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Section 5.1
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  1. Section 5.1 Sample Design Continued

  2. Observational Study – observes individuals and measures variables of interest but does not attempt to influence responses. • Experiment – deliberately imposes some treatment on individuals in order to observe their responses.

  3. Population – the entire group of individuals that we want information about • Info on college students • Info on seniors at kphs • Sample – part of the population that we actually examine in order to gather information • Seniors, 18-24 yr olds • Sampling vs census

  4. Design of a Sample – refers to method used to choose a sample from the population • Biased – the design of a study is biased if it systematically favors certain outcomes • Confounding – two variables (explanatory or lurking) are confounded when their effects on a response variable cannot be distinguished from each other • Statistical Inference – provides ways to answer specific questions from data with some guarantee that answers are good ones.

  5. Types of Samples: • Voluntary Response Sample – consists of people who choose themselves by responding to a general appeal. • Convenience Sampling – chooses individuals easiest to reach • Simple Random Sample (SRS) – of size n consists of n individuals from the population chosen in such a way that every set of n individuals has an equal chance of being the sample actually selected

  6. Chance • Choosing by chance attacks bias • Drawing from a hat, flipping a coin • Table of Random Digits – Table B • Is a long string of digits 0, 1, 2, 3, 4, 5, 6, 7, 8, 9 • Each entry in the table is equally likely to be any of the digits 0 to 9 • The entries are independent of each other

  7. Example 5.4 page 276 • 30 Business clients • Labeled 01- 30 could choose 00-29 • Use line 120 to find the 1st 5 clients she should choose.

  8. When Choosing a SRS • Label – assign a numerical label to every individual in the population • Table – use Table B to select labels at random

  9. Probability Sample – gives each member of the population a known chance (>0) to be selected. (ex: SRS)

  10. Stratified Random Sample – Divide the population into groups of similar individuals, called strata. Then choose a separate SRS in each stratum and combine these SRSs to form the full sample. • Mrs. B wants to randomly select 12 students from KPHS to receive 12 tickets. The classes are stratified (frosh, soph, etc.) to make sure all classes are represented and then randomly chooses 4 students from each strata. • This is NOT a SRS of 12 KPHS students, why?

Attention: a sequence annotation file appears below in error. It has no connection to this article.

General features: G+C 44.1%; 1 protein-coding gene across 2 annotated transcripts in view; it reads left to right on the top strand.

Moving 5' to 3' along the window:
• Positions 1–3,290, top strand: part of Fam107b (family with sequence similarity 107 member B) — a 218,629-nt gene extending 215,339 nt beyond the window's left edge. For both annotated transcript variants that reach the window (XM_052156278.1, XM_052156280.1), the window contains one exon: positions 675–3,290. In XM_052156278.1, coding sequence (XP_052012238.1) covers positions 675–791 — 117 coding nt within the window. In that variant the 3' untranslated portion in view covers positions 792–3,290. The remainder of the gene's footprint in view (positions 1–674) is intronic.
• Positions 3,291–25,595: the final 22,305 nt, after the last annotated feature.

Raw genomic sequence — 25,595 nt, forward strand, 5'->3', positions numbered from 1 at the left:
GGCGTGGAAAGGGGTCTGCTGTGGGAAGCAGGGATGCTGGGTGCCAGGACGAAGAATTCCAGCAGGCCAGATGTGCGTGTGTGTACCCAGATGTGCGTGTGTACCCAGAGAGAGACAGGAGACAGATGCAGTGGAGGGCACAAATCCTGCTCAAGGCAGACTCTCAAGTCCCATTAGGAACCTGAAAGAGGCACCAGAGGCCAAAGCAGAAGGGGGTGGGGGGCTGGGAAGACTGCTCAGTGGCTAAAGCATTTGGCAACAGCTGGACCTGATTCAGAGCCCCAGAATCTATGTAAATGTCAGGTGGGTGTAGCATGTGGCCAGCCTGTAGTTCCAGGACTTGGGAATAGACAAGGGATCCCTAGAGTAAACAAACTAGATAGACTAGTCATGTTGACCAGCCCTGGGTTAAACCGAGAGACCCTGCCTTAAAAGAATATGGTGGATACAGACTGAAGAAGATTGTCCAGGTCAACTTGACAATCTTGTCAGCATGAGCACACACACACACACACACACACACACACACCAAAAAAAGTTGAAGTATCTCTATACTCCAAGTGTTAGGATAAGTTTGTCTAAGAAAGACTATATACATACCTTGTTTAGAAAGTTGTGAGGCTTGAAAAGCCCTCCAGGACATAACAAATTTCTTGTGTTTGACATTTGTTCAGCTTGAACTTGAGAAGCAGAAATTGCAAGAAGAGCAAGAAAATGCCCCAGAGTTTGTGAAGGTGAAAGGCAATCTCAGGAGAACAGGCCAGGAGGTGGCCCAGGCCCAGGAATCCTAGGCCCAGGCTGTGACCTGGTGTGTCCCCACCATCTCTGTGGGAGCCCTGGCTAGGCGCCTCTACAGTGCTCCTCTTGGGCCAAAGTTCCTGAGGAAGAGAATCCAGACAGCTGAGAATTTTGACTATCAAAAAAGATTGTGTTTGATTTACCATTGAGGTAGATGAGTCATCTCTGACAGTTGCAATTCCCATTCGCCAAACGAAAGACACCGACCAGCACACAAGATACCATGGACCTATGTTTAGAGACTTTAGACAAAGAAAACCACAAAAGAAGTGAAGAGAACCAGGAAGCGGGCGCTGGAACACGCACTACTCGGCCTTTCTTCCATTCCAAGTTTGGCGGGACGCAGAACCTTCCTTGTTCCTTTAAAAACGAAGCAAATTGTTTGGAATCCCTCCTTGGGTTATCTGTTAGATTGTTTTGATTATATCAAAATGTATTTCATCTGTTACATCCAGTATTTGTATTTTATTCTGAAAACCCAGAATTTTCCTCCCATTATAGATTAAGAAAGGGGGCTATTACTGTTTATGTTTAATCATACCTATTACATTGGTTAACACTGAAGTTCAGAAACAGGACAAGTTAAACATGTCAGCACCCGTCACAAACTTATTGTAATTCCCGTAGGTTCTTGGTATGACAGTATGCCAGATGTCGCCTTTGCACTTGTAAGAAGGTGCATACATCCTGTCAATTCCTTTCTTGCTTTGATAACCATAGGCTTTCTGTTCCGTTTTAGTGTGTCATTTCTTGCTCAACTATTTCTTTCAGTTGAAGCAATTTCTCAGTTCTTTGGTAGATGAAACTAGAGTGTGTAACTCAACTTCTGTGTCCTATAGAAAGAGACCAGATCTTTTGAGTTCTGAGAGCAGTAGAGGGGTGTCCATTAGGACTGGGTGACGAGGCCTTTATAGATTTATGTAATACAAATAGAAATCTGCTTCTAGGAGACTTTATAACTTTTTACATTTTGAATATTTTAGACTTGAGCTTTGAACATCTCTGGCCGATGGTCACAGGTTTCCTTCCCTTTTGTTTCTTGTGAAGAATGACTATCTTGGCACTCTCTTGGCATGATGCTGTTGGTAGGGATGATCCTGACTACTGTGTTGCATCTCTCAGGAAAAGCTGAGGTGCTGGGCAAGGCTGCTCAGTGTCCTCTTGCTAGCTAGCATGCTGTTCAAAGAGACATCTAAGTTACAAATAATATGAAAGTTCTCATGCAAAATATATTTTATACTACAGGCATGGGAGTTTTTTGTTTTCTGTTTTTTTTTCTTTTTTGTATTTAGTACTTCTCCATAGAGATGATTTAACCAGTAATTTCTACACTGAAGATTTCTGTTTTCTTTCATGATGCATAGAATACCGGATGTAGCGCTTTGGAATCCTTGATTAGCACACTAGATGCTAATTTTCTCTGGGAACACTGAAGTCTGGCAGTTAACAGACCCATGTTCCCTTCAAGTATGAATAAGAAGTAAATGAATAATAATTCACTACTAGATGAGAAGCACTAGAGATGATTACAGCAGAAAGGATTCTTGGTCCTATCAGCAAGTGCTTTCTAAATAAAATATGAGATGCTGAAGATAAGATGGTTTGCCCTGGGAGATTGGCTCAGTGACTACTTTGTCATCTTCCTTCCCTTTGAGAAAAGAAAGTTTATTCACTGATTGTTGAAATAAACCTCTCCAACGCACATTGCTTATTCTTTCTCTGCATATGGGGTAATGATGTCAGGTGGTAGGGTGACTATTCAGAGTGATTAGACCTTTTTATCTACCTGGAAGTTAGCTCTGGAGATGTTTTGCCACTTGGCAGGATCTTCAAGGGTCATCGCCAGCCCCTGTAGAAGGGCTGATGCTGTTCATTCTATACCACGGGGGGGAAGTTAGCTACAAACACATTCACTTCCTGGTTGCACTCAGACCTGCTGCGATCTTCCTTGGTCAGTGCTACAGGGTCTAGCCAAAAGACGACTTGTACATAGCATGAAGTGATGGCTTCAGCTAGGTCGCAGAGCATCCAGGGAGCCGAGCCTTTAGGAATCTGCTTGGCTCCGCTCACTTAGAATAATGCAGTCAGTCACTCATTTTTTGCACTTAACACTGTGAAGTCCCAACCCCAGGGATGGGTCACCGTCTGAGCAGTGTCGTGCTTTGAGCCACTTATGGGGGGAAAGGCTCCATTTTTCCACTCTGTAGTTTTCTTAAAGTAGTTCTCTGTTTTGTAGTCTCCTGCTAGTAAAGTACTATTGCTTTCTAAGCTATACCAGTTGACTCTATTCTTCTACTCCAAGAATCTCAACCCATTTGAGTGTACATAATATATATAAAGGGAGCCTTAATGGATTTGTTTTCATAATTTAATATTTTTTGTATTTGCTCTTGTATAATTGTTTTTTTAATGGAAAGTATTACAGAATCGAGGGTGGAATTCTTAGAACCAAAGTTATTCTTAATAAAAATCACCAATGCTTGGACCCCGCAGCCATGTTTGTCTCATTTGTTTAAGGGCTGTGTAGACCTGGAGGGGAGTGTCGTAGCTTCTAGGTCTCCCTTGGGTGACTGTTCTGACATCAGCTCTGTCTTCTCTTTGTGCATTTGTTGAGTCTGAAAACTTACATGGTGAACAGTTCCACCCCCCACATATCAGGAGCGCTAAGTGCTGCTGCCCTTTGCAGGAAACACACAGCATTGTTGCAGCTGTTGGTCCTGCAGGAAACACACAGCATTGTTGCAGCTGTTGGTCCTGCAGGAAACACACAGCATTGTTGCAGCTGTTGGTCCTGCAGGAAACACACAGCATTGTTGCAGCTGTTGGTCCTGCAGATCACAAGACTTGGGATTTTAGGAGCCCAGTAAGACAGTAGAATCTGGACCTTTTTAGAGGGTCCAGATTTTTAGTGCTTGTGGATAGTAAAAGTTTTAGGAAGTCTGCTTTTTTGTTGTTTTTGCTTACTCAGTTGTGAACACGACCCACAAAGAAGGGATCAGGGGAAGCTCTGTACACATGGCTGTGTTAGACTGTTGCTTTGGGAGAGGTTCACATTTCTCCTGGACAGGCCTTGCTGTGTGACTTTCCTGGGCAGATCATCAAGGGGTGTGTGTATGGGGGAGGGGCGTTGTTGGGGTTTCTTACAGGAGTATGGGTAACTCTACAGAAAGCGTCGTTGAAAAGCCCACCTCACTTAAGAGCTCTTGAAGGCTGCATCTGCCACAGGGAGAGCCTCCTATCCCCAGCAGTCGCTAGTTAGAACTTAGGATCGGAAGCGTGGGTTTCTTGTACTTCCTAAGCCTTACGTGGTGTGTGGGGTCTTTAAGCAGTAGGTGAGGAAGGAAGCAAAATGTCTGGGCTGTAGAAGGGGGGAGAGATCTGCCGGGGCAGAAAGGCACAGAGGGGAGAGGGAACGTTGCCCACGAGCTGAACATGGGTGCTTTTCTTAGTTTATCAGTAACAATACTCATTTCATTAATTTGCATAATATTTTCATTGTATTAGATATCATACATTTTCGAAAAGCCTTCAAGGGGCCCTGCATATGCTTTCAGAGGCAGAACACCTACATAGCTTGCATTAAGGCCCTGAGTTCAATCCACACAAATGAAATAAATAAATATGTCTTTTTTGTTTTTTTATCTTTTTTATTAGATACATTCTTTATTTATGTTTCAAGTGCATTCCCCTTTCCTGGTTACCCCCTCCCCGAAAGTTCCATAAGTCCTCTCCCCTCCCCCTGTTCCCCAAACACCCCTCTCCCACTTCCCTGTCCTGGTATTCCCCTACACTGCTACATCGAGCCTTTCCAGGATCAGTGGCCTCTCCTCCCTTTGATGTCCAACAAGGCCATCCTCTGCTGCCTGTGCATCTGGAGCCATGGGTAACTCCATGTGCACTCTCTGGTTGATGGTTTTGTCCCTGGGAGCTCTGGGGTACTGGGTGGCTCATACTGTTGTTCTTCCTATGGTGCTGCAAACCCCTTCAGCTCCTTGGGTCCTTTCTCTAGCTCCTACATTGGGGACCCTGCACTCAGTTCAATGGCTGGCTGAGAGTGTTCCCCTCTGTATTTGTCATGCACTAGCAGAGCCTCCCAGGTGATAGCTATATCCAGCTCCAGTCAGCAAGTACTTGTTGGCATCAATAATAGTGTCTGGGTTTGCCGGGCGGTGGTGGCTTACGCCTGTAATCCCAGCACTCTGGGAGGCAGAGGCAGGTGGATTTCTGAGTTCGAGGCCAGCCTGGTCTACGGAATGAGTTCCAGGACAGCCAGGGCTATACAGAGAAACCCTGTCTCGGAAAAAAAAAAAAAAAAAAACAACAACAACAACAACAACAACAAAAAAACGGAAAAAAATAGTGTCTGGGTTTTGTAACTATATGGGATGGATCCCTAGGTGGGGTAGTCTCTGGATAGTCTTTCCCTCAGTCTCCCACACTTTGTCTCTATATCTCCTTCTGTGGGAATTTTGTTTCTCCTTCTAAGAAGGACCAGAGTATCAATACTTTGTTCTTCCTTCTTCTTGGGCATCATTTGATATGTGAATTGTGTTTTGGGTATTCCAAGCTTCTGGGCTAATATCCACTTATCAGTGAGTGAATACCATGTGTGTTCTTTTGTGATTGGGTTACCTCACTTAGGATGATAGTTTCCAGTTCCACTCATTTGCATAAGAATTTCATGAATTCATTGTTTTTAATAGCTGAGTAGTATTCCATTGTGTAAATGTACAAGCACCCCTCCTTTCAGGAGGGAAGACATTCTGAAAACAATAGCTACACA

11. Choose the strata based on facts known before sample is taken. • A strata design can produce more exact information than an SRS of the same size by taking advantage of the fact that individuals in the same stratum are similar to one another • Election District • *Urban area * Suburban *Rural

  12. Multistage Sample Design – Select successively smaller groups within a population by stages • Ex: Population – Residents of Texas • Select randomly 20 counties • Select randomly 5 cities/towns in each county • Select randomly 100 individuals from phone listings in each town/city • Most opinion polls and other national samples are done by multistage

  13. Cautions about Sample Surveys • Undercoverage – Some groups in the population are left out in the process of choosing the sample • EX: opinion poll conducted by phone will miss 7-8% of Americans who do not have phones. • Nonresponse – occurs when an individual choosen for the sample can’t be contacted or refuses to cooperate • More serious source of bias • Higher in urban areas

  14. Cautions about Sample Surveys • Response Bias – a variety of things that can lead to incorrect or false responses. • Behavior of interviewer; race/sex of interviewer; dress of interviewer; memory of respondent • Wording of Questions – most important influence on the answers given to a sample survey. • V1: Do you think there should be an amendment to the Constitution prohibiting abortion? • V2: Do you think there should be an amendment to the Constitution protection the life of an unborn child?

  15. Closing • Properly designed samples avoid systematic bias, but their results are rarely exactly correct and vary from sample to sample • The results of random sampling don’t change haphazardly from sample to sample • Larger samples give more accurate information than smaller samples.